The Arctic- The biodiversity of the tundras is low. Notable animals in the Arctic tundra include caribou (reindeer), musk ox, arctic hare, arctic fox, snowy owl, lemmings, and polar bears (only the extreme north).
Due to the harsh climate of the Arctic tundra, regions of this kind have seen little human activity, even though they are sometimes rich in natural resources such as oil and uranium. In recent times this has begun to change in Alaska, Russia, and some other parts of the world.
A severe threat to the tundras, specifically to the permafrost, is global warming. The melting of the permafrost in a given area on human time scales (decades or centuries) could radically change which species can survive there.
Another concern is that about one third of the world's soil-bound carbon is in taiga and tundra areas. When the permafrost melts, it releases carbon in the form of carbon dioxide, a greenhouse gas. The effect has been observed in Alaska. In the 1970s the tundra was a carbon sink, but today, it is a carbon source.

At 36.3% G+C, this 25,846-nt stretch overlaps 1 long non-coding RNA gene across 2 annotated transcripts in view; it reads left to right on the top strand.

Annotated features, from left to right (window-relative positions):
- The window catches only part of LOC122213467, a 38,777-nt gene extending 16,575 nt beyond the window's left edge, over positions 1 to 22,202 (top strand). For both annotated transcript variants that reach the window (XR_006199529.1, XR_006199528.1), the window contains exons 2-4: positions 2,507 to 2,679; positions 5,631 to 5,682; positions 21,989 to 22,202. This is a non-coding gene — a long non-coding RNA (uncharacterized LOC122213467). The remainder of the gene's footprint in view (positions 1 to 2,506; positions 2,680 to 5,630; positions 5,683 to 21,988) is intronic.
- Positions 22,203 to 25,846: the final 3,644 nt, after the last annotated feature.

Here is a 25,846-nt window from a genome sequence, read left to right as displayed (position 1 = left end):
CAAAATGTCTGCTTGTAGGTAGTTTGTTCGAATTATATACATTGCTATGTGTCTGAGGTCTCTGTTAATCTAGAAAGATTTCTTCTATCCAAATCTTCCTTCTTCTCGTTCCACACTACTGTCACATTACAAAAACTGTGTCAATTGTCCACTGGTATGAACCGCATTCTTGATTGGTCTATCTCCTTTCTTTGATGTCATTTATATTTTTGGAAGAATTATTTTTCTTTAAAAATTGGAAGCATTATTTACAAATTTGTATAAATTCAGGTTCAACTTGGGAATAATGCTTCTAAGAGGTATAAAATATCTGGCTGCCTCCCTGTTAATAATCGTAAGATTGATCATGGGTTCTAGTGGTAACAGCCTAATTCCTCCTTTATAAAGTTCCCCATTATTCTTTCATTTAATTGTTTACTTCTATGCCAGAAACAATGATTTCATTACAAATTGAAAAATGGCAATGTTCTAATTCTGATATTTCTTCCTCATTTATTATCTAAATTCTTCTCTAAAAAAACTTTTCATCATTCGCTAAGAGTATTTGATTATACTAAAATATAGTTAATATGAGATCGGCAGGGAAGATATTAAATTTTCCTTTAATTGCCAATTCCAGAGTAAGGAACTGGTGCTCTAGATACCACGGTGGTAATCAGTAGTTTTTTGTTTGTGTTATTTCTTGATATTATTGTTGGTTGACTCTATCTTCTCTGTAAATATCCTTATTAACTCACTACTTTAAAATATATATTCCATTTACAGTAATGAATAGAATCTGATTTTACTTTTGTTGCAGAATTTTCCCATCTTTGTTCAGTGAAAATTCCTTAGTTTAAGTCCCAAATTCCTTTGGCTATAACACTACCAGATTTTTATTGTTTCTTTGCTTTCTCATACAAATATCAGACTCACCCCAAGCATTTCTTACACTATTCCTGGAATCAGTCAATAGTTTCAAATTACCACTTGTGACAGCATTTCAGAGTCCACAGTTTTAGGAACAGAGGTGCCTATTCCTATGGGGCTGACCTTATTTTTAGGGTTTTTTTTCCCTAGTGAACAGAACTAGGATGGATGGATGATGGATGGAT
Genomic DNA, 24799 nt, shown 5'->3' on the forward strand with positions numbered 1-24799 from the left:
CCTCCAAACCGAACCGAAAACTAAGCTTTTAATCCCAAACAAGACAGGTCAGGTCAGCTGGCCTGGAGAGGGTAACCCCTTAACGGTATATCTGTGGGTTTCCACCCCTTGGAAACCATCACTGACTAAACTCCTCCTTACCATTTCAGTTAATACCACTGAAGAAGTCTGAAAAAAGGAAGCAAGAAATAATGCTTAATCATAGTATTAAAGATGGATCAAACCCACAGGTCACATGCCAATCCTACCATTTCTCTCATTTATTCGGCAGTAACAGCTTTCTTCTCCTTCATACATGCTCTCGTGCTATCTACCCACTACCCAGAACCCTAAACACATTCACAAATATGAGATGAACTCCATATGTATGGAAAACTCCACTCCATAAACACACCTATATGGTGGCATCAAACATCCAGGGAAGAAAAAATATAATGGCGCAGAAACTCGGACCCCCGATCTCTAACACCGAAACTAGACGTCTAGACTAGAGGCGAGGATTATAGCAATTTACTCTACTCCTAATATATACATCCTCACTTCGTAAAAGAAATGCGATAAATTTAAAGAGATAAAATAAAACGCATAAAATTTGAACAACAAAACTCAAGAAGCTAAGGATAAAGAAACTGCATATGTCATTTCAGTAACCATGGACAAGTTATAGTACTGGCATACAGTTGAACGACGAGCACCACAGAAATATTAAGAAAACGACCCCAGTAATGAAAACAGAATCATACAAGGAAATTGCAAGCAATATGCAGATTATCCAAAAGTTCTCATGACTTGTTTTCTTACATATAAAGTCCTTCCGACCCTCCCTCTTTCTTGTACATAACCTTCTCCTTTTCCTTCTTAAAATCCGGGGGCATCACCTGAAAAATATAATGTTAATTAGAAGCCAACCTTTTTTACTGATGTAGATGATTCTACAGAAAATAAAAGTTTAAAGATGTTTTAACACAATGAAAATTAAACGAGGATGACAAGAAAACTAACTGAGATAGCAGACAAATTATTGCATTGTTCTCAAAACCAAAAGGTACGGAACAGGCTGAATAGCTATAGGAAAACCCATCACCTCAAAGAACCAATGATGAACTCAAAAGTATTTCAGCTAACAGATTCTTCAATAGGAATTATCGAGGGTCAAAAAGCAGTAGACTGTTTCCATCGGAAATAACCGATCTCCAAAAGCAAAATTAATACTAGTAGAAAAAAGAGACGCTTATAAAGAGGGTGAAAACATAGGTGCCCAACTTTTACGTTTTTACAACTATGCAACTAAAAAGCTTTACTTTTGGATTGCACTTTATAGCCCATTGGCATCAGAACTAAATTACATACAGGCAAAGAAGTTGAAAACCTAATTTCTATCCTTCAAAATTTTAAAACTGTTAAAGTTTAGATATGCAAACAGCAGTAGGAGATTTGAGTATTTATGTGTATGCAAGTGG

Almost completely surrounded by Eurasia and North America, the Arctic Ocean is largely covered by sea ice throughout the year. The Arctic Ocean's temperature and salinity vary seasonally as the ice cover melts and freezes; its salinity is the lowest on average of the five major oceans, due to low evaporation, heavy freshwater inflow from rivers and streams, and limited connection and outflow to surrounding oceanic waters with higher salinities. The summer shrinking of the ice has been quoted at 50%. The National Snow and Ice Data Center NSIDC use satellite data to provide a daily record of Arctic sea ice cover and the rate of melting compared to an average period and specific past years.